I use broken dishes to create my art. 
Everyone has dishes. They are such an ordinary part of every day life. You could probably look closely at the butterfly and see a bit of a dish you had or your mom or your grandma had. They have memories attached to them of being together, having a meal, living your lives.  
You don't need me to tell you that life is unpredictable. My oldest daughter is here today and so is my youngest. 16 and Surprise! 19 months! Sometimes the unexpected is good but often it is frightening and devastating.  It is my hope that when people see this butterfly, they will be reminded that you can pick up the pieces and go on. That life can be beautiful again after it is ugly.  
I am always interested in what brings real comfort to people when they are hurting. I pay attention to rituals and traditions that people have relied on in the past to face difficult times. There is a Jewish tradition when someone dies that is called "sitting Shiva." You go and sit quietly with someone who has experienced loss. You don't fill up the space with nervous words and cliches. You just sit quietly and be there for them. I find that imagery so beautiful. I hope that when people see the butterfly, they have a sense of someone sitting quietly with them.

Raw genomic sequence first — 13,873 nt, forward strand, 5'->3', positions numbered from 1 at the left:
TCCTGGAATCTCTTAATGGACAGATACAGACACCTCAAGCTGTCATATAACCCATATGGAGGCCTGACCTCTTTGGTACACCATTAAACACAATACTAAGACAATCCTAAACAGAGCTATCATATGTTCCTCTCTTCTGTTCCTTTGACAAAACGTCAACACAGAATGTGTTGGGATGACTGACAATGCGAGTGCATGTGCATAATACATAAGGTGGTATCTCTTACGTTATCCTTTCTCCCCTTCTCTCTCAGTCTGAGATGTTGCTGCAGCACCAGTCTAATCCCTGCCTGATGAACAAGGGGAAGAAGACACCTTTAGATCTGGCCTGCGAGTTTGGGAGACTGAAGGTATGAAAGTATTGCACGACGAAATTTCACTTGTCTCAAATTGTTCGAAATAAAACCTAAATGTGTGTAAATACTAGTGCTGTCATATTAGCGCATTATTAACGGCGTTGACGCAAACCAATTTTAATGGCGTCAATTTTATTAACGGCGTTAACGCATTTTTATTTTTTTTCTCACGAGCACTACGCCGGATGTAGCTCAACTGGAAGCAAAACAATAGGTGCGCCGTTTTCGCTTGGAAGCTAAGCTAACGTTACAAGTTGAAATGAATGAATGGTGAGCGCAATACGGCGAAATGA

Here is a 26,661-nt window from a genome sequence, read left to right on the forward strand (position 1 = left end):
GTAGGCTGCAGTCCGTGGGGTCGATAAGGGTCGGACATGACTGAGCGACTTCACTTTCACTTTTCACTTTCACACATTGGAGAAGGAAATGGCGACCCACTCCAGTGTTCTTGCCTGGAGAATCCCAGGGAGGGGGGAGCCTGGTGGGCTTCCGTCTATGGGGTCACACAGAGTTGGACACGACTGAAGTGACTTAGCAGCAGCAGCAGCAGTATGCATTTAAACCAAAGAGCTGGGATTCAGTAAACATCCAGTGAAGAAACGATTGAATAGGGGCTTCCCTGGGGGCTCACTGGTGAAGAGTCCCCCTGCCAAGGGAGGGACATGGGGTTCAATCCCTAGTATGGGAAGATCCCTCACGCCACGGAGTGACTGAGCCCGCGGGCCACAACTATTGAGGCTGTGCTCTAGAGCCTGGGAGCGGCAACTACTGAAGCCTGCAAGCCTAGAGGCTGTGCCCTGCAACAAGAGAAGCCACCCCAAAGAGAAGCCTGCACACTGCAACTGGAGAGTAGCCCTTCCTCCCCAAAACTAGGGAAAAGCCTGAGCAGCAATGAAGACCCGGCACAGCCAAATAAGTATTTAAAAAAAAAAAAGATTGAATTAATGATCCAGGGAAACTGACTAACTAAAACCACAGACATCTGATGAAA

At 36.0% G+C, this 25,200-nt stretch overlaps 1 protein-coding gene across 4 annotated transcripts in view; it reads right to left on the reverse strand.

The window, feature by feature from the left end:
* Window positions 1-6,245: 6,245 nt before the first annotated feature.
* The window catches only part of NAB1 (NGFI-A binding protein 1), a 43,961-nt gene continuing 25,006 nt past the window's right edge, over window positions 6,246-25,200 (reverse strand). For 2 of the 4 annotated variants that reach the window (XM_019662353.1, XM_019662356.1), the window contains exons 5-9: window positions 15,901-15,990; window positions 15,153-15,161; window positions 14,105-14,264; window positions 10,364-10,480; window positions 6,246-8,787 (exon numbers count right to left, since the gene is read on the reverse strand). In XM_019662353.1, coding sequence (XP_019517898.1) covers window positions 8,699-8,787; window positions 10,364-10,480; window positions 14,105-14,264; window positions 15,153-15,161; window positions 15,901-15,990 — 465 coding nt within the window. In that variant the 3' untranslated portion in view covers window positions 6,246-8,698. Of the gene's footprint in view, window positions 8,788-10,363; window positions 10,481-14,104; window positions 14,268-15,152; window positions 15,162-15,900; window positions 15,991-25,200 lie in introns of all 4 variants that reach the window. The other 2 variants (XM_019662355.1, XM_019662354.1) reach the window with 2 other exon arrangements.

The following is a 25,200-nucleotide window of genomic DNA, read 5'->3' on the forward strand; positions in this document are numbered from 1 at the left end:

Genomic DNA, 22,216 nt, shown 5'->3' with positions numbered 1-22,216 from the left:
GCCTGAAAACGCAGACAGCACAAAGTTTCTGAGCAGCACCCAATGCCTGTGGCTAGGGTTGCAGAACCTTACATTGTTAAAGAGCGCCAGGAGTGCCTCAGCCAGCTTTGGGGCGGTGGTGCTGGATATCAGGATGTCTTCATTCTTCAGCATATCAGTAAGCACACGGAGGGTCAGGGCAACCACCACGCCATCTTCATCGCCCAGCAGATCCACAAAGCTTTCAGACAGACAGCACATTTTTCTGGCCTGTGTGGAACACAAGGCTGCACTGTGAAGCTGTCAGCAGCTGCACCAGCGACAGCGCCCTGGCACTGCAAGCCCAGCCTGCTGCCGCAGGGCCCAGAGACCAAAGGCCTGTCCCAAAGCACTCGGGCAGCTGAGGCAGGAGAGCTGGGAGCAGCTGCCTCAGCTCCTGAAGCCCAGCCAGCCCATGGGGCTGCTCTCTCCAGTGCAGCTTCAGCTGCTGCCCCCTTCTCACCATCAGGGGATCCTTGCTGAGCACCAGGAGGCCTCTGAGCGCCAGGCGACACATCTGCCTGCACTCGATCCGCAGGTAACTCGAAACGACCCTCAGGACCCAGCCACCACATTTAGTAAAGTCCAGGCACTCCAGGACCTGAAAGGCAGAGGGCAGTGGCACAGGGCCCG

The poet Nathaniel Hawthorne wrote: "Happiness is a butterfly, which, when pursued, is just out of reach. But if you sit quietly, it may a light upon you."  
Thank you for giving me this opportunity   to share my work with you.  I hope it brings hope, happiness and healing for years to come. 

The hospital staff and president were so kind and excited about my work and I was so grateful that Robb,  Mattie and Whimsy could be there with me....especially since it was Whimsy's nap time and she was a total wildcard! The hospital was having a bbq, but we decided to take our cranky baby and go.